You insensitive prick. All I hear is complaining... non-stop. You're lucky Spritzler Pharmaceuticals shares our life-saving technology with you at all. Otherwise, you'd be a sniveling mass of Jello.
Be Thankful for High Drug Prices
If Americans weren’t overcharged, we wouldn’t have innovative treatments.
By David R. Henderson and Charles L. Hooper, WSJ
Feb. 4, 2024
Who wants to pay for expensive drugs? No one, including Joe Biden, Donald Trump, Ron DeSantis and Bernie Sanders, wants Americans to pay for costly drugs. Mr. Trump has advocated policies to lower drug prices. Gov. DeSantis wants Floridians to be able to buy drugs from Canada. Sen. Sanders wants to subpoena the CEOs of drugmakers that have challenged the Inflation Reduction Act’s price “negotiations.” President Biden signed the act.
Who wants drugs that will save lives? Everyone we know.
For Americans, paying for the discovery and development of new drugs rests on our shoulders. If we pay, we get new lifesaving medicines. If we don’t, we don’t.
Almost all new drugs are developed for the U.S. market, no matter where the company’s headquarters are. Why? America is a large, rich country with an advanced medical system. America’s gross domestic product per capita is 65% higher than Britain’s, 57% higher than Germany’s and 87% higher than France’s. There are four Americans for every German and nine Americans for every Canadian. We have many wealthy people. The Food and Drug Administration, which moves slowly, is still often faster at approving new drugs than regulatory bodies in other countries. While far from a free market, our medical system is freer than in many other nations. Countries with single-payer systems often take one to two years to negotiate the price of a new drug. If a patent is granted for 20 years but the first 13 years are dedicated to development and approval, then only seven years of patent-protected sales remain. If two years are added to that timeline for reimbursement negotiations, the interval drops to five years.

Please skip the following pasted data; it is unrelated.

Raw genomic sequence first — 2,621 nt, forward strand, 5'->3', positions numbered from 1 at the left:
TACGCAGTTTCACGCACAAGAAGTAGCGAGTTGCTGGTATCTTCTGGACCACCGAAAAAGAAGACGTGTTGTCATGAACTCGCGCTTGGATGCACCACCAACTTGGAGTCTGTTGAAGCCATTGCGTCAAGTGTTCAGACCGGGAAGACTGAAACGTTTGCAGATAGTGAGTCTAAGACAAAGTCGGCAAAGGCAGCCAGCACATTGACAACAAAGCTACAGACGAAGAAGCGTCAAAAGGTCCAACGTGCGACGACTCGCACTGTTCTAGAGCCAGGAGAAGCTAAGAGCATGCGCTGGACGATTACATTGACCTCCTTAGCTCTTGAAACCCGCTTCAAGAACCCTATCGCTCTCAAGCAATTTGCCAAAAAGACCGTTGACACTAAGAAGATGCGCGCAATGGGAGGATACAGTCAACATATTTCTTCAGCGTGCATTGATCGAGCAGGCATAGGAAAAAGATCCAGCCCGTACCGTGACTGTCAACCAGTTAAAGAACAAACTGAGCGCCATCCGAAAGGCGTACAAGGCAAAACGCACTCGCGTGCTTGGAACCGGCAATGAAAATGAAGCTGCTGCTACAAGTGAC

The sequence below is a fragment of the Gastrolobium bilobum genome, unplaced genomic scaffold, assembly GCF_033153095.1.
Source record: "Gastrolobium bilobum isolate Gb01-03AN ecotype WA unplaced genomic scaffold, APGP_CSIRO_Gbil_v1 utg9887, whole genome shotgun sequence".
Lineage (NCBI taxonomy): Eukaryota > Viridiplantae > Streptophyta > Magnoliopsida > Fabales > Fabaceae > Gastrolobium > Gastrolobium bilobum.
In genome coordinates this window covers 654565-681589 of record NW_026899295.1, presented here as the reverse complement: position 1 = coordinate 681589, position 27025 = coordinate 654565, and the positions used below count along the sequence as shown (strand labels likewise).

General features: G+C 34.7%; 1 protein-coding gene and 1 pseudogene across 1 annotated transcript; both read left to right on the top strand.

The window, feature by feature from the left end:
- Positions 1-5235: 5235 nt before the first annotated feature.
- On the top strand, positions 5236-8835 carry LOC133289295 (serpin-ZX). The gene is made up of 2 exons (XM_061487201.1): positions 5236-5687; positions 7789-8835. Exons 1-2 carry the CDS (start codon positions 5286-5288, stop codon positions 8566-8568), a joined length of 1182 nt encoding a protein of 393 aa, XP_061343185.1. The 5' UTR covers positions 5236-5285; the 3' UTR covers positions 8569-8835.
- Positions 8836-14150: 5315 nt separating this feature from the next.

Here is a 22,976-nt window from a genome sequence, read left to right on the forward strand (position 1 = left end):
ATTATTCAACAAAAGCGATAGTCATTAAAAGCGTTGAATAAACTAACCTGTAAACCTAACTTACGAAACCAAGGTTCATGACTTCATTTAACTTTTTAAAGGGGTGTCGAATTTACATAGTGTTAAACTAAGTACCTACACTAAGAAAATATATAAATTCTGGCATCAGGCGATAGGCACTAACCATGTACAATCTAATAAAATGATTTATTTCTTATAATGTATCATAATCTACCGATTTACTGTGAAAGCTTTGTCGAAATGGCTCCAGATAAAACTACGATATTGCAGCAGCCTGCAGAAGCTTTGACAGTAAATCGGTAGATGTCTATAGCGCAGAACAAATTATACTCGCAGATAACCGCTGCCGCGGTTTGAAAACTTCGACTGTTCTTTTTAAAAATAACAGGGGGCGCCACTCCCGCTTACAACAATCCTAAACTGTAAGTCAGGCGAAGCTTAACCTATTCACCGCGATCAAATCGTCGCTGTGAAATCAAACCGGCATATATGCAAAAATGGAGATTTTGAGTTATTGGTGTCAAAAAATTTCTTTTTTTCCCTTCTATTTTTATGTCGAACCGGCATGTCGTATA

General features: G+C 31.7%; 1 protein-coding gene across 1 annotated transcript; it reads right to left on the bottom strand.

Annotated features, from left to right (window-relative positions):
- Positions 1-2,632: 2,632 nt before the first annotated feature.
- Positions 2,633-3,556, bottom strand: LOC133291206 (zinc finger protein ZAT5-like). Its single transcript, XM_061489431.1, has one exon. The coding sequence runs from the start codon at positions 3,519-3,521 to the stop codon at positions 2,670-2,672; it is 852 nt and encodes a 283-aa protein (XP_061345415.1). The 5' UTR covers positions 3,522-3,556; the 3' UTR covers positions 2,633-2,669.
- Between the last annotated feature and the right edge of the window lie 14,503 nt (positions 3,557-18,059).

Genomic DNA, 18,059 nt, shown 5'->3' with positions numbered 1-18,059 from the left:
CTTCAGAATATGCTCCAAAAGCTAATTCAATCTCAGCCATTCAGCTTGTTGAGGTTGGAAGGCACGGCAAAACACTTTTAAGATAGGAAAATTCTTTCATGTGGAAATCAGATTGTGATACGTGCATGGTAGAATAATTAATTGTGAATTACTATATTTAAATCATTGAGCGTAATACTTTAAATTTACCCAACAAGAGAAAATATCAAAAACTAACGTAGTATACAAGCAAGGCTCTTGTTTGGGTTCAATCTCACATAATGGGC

If new drugs can make it in America, they are developed. If they can’t, they aren’t. Other countries are considered secondarily. They are the cherry on top; we’re the sundae.
While only 4% of the world’s population, the U.S. often accounts for half or more of worldwide revenue for a new drug. The cancer-fighting drug Keytruda was Merck’s top-selling product in 2022, generating sales revenue of approximately $20.9 billion. Around 60% of Keytruda sales were in the U.S. In the U.S., we pay for drug research and development while other countries free-ride on our investments.
Why do other advanced countries get their drugs more cheaply? They have monopsonistic government agencies that negotiate drug prices with the attitude that if they can’t get it cheaply, their citizens will do without.
Pharmaceutical companies go along with this because drugs have high upfront costs and relatively low incremental costs. After those upfront costs are paid by someone, drug companies decide that the extra revenue, perhaps from Canada, covers incremental costs and is better than nothing. Drug companies would prefer that everyone pay the high price, but they have little control over the situation. If the price is too low in Canada, the company won’t launch there. Sometimes, a drug company must accept Canada’s low price or grant a compulsory license to a producer of a generic version, even though the patent is still in force.
Americans should be free to purchase drugs from any willing pharmacist, even those in Canada. But don’t expect that to move the needle. Canada’s government is likely to restrict exports so that American buyers don’t scarf up all the drugs. In 2020 Canadian Minister of Health Patricia Hajdu ordered companies not to export any drugs if those sales would create or worsen shortages in Canada.
Capitalized drug development and approval costs have increased at 7.5% a year in real terms since the mid-1970s, when the cost to develop a new drug and secure FDA approval was estimated at $179 million. It has now certainly surpassed $6 billion. Most drugs are less expensive to develop, but the $6 billion figure accounts for the “dry holes” (about 82% of drugs that pass preclinical testing still fail in clinical trials) and the time value of the money spent many years ago. This amount doesn’t account for post-approval clinical trials that the FDA often requires.
Longevity is highly correlated with drug R&D. Columbia University economist Frank Lichtenberg has found that modern drugs were associated with 73% of the increase in life expectancy that we’ve enjoyed in the last few decades.
Some people claim that the American medical system isn’t very good because American life expectancy isn’t top tier. But as we know, Americans aren’t always models of health, moderation and safety.
No one in this country is happy that Americans pay for drug R&D while the rest of the world free-rides off our investment. But we don’t run the world. If we try to free-ride too, there won’t be a ride. When we look at our situation as it is, not how we wish it were, we can see what a good investment drug R&D is and how cheap-drug schemes such as importing drugs from Canada and “negotiating” Medicare drug prices generally won’t work. If they do, we’ll wish they hadn’t.
Mr. Henderson is a research fellow with Stanford University’s Hoover Institution. Mr. Hooper is president of the life-science consultancy Objective Insights and author of “Should the FDA Reject Itself?”